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Afterimage Review


Love or hate the Metroid series, it’s undeniable the impact that it’s had on gaming with the vast offshoot of Metroidvania games. Afterimage is another such game, boasting impressive visuals, a large world to explore, and a variety of combat styles. Of course, as you would expect of a Metroidvania, there are plenty of skills to unlock that will allow you to explore more and more of the world.

You play as Renee, a young girl who has lost her memories and her mentor, and must set out to discover the truth of what happened to her. It feels like the game starts in the midst of a story already being told as a lot of information is thrown at you at once and it can seem a bit overwhelming. The one thing I knew for certain was that there were enemies to fight, and buttons that allowed me to fight them.

Renee starts off with a basic sword capable of simple strikes. As the game progresses you’ll come across great swords, whips, dual blades, and more, all of which afford their own combat style. There are also different armors and accessories that come with their own effects, which can greatly influence the way you play.

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I really enjoyed the feeling of the combat in Afterimage. In most games, I always find a weapon that I have a strong preference for, defaulting to that preference. With Afterimage, I found myself experimenting a lot more with different stat buffs and weapons, especially when it came to boss fights.

There are also chefs spread throughout the world and these guys can cook dishes for Renee if she digs up the ingredients. These add temporary and permanent buffs that make them well worth searching out, and I made sure to make full use of them during boss fights too.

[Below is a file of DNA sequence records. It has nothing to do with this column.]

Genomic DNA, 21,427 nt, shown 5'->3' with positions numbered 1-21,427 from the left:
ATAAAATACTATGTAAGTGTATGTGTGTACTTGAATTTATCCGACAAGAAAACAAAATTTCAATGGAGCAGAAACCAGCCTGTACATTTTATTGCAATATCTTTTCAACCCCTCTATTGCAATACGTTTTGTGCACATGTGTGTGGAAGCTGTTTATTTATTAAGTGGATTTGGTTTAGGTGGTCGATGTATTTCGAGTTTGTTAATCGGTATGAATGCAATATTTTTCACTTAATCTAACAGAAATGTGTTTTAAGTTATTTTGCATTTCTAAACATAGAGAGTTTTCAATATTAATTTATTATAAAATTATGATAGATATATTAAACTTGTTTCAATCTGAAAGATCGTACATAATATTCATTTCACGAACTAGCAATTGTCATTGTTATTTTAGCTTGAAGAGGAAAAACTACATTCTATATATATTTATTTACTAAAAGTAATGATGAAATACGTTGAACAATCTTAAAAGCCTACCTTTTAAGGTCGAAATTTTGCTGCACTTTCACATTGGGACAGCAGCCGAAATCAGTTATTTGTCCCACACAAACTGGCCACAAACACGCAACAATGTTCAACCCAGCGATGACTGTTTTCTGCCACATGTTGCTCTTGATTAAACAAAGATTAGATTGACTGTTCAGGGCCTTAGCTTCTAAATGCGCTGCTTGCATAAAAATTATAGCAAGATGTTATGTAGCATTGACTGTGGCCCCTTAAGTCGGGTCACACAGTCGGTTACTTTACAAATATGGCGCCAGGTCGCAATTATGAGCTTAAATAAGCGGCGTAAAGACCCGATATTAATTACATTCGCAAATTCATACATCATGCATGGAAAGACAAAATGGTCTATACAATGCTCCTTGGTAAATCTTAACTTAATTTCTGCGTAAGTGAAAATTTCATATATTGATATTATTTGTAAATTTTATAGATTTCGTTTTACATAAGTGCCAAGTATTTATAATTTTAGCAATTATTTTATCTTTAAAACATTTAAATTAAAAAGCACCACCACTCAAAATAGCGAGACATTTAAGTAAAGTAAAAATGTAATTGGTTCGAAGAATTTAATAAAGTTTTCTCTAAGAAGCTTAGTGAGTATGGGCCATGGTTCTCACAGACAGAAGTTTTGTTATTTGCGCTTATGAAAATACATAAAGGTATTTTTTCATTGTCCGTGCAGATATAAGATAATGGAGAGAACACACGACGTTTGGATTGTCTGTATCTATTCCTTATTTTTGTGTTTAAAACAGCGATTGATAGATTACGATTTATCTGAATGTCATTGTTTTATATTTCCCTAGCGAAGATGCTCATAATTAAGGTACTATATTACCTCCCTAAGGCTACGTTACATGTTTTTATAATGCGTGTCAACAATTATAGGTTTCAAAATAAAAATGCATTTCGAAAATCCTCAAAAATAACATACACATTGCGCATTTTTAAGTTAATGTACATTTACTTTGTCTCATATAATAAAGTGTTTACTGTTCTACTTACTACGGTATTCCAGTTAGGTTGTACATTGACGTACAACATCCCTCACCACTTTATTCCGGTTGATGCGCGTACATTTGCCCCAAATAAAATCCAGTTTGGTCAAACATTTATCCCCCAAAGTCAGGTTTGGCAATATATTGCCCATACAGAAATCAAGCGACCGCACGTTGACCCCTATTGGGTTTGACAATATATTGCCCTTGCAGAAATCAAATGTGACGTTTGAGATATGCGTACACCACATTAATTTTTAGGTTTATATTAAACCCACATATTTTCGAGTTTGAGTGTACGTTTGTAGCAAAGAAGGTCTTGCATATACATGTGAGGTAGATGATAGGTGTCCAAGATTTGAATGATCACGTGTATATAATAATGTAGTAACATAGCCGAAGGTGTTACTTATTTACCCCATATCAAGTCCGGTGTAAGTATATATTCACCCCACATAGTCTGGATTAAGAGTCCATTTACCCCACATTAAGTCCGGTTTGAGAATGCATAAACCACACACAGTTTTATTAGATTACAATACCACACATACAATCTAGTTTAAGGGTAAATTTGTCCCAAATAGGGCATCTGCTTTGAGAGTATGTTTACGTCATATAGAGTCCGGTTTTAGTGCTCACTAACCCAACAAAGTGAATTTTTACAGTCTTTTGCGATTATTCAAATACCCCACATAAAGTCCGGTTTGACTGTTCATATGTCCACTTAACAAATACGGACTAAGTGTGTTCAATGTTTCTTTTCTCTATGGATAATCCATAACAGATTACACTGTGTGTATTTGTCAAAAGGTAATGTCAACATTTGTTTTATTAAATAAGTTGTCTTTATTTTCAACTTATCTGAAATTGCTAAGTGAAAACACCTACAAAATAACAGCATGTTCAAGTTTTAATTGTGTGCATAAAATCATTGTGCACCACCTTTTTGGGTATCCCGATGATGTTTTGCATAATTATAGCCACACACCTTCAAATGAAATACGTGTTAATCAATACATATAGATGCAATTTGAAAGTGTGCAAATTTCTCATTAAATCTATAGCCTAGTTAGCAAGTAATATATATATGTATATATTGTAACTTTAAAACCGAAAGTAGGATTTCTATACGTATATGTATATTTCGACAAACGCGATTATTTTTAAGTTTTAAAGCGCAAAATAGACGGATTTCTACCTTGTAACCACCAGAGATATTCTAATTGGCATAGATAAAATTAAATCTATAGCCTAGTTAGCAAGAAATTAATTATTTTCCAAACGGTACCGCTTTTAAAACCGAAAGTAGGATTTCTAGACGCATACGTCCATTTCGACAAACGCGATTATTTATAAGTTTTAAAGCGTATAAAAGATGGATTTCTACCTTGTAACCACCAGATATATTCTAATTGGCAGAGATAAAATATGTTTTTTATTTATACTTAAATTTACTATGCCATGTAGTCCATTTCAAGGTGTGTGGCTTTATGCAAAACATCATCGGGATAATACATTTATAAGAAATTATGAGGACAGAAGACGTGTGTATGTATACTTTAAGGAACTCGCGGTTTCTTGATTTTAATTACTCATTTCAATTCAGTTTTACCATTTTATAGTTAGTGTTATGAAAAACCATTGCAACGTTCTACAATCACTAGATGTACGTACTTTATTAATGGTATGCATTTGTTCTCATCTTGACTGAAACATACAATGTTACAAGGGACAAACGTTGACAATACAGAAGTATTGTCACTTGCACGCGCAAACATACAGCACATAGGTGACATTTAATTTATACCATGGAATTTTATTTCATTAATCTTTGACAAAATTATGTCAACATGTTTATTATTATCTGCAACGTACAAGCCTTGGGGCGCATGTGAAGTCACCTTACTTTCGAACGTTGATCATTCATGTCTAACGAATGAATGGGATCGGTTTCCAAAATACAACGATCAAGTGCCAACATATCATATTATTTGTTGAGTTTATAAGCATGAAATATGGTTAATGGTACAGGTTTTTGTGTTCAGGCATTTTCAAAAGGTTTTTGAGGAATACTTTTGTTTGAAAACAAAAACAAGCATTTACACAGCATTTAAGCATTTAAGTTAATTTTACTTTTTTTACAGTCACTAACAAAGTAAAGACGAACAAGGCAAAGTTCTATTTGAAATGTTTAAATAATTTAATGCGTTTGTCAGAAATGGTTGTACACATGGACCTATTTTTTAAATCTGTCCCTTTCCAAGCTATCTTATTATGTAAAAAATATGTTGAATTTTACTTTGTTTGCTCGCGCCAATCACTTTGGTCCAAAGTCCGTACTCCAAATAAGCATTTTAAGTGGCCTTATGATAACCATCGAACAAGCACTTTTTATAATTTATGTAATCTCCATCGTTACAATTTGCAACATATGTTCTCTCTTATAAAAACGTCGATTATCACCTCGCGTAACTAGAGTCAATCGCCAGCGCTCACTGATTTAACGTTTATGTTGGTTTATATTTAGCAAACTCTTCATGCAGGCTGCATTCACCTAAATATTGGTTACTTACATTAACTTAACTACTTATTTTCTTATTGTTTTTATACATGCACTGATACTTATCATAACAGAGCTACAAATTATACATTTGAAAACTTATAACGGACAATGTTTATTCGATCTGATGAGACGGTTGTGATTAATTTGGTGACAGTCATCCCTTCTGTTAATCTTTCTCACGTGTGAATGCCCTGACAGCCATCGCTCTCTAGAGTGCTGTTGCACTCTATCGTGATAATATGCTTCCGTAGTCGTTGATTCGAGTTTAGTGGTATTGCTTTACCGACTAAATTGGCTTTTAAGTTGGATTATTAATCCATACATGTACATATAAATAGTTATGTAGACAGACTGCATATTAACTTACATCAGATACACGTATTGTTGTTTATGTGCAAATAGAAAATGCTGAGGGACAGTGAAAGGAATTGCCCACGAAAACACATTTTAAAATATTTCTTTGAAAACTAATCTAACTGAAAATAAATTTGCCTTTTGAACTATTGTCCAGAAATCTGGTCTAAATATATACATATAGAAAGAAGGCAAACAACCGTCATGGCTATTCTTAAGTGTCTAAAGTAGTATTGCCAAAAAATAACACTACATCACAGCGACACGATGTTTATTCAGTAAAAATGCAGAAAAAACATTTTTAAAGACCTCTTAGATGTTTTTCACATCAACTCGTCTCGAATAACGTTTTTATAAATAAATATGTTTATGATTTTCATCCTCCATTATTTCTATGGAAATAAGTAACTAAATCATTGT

Speaking of, some of the bosses in Afterimage are tough. Properly leveling and quick reactions are vital if you want to beat them all. Thankfully, as long as you stop to fight as you explore, you’ll usually arrive with enough strength to take on the boss of the area. There were some points in the game where I did go out of my way to grind levels, though.

On the flip, there were some optional bosses that I absolutely steamrolled because I was over leveled. I managed to get a little lost and wander through some areas that were likely intended for a much higher level than I was supposed to be exploring. Mid-playthrough there was a pre-release update that added level recommendations to the end of each area’s name, and boy did that help explain all the deaths. Well, some of the deaths at least.

Turns out I was trying to overcome 30+ level differences, with mixed results. That patch made exploration much clearer and got me on track to actually completing the game. Which is good because it shows the developer is working to improve the quality of Afterimage, and I’d hope they’ll continue to do so even after release.

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Afterimage is a fully voiced game, which gives life and personality to the characters, but surprisingly it still chooses to reveal much of the lore through hidden notes and item descriptions.

Because of this, some of the story and exploration elements can feel a bit more complicated than they probably need to be. There isn’t a ton of direction on where to go or what to do at any given point, beyond the brief notes in your quest guide. In fact, I’m fairly certain I missed out on a couple of important aspects of the game because I clicked through some of the dialogue a bit too quickly, which is on me.

That being said, most people and special places you come across are not automatically marked on the map. The only places that get added are the confluxes that you can rest at. These are trees that provide safe haven and, after you do some extra exploring, they also allow you to fast travel between a select few of them.

This is an incredibly helpful ability, which honestly I wish was acquired sooner, because Afterimage’s world is huge. There are a ton of different areas, each with their own enemies, themes, and soundtracks.